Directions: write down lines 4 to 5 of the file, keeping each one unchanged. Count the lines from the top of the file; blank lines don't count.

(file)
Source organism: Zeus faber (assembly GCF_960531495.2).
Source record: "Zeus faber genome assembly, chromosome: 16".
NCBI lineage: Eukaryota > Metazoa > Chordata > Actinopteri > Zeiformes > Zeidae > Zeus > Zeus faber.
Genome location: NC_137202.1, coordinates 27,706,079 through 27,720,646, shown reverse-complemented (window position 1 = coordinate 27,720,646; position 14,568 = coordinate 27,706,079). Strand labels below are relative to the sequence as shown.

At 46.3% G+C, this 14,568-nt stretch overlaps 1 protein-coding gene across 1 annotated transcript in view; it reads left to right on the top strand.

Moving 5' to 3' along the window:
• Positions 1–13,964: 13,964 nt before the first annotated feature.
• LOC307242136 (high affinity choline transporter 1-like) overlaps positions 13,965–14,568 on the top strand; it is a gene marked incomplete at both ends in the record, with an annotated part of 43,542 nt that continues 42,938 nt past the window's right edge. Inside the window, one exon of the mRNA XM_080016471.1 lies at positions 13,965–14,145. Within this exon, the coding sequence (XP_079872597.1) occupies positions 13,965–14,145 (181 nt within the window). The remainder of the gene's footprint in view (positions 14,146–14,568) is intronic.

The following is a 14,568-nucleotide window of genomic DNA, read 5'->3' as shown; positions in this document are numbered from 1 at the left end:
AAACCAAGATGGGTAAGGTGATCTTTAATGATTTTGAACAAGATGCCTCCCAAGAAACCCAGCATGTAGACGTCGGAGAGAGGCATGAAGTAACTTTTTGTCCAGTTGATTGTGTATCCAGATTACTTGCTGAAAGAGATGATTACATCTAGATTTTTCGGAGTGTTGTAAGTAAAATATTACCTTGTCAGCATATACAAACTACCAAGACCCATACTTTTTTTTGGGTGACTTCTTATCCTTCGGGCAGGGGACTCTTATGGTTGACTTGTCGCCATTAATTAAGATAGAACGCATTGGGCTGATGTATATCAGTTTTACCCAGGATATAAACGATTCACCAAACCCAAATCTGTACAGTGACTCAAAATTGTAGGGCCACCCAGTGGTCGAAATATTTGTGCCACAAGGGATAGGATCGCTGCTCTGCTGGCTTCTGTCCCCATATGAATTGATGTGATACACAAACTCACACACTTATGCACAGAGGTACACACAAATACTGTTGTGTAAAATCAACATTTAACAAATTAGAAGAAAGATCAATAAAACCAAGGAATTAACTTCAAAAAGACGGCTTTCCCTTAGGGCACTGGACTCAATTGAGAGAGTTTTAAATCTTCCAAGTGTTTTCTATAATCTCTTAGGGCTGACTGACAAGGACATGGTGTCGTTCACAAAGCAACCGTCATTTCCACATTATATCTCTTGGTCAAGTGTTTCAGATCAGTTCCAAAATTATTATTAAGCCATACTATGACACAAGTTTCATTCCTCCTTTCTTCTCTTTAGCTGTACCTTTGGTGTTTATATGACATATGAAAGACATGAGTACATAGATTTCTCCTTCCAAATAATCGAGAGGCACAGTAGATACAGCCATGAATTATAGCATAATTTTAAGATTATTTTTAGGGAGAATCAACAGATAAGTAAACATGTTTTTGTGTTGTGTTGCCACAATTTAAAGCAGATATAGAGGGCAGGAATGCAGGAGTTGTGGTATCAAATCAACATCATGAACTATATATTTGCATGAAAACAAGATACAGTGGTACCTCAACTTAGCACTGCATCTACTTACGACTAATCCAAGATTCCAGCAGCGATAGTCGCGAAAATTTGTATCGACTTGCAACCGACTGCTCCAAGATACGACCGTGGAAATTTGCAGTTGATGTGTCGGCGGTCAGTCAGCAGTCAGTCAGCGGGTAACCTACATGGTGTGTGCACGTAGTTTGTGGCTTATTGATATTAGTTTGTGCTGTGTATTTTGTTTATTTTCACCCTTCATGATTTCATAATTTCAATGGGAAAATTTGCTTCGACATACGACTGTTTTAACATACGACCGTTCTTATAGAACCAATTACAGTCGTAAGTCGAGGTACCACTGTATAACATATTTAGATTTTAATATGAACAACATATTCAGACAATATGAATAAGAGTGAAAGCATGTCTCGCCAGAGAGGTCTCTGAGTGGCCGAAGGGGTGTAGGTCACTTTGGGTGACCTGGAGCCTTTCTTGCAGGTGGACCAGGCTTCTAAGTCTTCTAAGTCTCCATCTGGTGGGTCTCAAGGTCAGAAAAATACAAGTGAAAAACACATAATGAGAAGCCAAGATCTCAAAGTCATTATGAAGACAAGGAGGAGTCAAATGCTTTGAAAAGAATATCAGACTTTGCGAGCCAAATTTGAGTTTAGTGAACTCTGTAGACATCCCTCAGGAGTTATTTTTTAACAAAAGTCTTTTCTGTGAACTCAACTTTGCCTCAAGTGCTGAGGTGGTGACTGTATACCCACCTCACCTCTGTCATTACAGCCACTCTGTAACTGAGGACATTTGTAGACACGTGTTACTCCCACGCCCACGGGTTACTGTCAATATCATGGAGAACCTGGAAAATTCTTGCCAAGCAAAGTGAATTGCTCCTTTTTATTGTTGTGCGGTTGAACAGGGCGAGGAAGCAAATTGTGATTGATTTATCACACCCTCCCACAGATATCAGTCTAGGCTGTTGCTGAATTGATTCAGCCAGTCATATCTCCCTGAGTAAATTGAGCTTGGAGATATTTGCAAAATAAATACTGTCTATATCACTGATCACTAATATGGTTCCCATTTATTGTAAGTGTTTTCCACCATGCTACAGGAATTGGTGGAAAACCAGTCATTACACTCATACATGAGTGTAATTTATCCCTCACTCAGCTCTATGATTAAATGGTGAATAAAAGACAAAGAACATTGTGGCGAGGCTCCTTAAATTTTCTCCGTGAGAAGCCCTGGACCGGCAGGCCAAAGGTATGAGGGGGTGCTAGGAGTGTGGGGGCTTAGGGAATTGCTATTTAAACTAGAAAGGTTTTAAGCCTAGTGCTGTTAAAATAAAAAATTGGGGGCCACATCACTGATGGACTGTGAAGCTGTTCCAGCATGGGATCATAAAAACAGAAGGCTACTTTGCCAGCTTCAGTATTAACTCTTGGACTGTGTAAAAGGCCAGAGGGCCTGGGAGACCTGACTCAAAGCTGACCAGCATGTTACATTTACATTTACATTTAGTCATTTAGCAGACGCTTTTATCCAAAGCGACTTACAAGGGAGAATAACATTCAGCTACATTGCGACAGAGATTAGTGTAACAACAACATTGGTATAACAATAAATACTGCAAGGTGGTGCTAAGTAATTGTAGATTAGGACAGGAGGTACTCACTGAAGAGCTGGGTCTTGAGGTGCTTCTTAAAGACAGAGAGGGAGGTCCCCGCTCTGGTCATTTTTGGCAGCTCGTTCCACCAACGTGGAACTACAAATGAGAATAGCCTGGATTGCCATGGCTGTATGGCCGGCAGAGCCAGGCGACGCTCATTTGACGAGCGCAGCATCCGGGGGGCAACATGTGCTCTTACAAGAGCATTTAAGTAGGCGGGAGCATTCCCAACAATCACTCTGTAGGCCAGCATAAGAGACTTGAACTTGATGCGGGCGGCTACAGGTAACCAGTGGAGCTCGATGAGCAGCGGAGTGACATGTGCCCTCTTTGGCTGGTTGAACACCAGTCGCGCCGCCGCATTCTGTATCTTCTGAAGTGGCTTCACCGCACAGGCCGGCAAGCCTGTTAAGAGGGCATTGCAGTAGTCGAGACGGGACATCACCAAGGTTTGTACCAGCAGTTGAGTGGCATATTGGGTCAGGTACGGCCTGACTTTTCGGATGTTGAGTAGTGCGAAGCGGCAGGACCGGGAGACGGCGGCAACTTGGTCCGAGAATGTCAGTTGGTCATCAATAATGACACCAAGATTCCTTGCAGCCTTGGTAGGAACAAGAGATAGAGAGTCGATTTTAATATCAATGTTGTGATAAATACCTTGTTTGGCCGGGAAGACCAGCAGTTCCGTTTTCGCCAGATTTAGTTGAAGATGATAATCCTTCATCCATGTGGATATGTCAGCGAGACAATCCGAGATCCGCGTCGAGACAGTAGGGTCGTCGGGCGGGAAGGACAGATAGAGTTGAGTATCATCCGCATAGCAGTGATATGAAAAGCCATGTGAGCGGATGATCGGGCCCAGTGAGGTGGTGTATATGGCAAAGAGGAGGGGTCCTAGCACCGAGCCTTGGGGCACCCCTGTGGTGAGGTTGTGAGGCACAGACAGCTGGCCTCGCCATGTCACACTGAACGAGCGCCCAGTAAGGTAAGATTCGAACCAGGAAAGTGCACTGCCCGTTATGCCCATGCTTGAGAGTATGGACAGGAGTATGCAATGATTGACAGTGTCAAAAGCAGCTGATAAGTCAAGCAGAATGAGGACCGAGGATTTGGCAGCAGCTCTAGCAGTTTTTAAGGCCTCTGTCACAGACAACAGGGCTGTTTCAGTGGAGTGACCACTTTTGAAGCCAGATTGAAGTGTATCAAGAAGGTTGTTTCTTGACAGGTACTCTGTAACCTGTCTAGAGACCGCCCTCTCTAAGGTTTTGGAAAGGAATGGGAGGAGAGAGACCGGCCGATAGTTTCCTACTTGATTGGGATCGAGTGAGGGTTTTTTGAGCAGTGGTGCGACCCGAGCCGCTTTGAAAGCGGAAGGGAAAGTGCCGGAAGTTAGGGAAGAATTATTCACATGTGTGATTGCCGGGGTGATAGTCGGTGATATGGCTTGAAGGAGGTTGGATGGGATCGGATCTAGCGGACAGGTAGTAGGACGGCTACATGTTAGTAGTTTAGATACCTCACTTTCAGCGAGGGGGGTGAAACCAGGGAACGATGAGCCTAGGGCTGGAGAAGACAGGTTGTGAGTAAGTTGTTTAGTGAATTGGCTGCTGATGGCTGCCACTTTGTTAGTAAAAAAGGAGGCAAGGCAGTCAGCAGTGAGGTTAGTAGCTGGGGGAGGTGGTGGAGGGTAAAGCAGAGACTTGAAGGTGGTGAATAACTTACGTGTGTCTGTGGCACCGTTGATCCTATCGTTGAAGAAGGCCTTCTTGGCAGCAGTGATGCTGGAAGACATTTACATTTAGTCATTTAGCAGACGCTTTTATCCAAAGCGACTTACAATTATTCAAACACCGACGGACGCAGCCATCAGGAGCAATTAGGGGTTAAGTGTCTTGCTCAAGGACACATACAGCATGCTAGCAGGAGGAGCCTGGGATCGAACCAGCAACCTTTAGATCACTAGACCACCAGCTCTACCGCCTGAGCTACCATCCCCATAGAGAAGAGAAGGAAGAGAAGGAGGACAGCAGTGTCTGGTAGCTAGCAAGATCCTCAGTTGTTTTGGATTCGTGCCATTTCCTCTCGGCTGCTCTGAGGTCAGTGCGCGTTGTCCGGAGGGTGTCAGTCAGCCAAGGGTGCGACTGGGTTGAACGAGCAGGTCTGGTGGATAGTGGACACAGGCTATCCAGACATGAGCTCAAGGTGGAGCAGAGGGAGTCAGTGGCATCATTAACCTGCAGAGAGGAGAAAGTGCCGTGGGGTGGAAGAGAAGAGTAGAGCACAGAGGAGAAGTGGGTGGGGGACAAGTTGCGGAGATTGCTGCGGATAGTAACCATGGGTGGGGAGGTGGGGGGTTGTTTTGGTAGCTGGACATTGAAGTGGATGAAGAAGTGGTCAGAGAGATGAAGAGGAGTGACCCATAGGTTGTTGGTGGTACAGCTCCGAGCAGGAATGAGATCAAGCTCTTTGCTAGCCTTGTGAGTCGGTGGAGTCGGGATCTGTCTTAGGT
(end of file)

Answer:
Genome location: NC_137202.1, coordinates 27,706,079 through 27,720,646, shown reverse-complemented (window position 1 = coordinate 27,720,646; position 14,568 = coordinate 27,706,079). Strand labels below are relative to the sequence as shown.

At 46.3% G+C, this 14,568-nt stretch overlaps 1 protein-coding gene across 1 annotated transcript in view; it reads left to right on the top strand.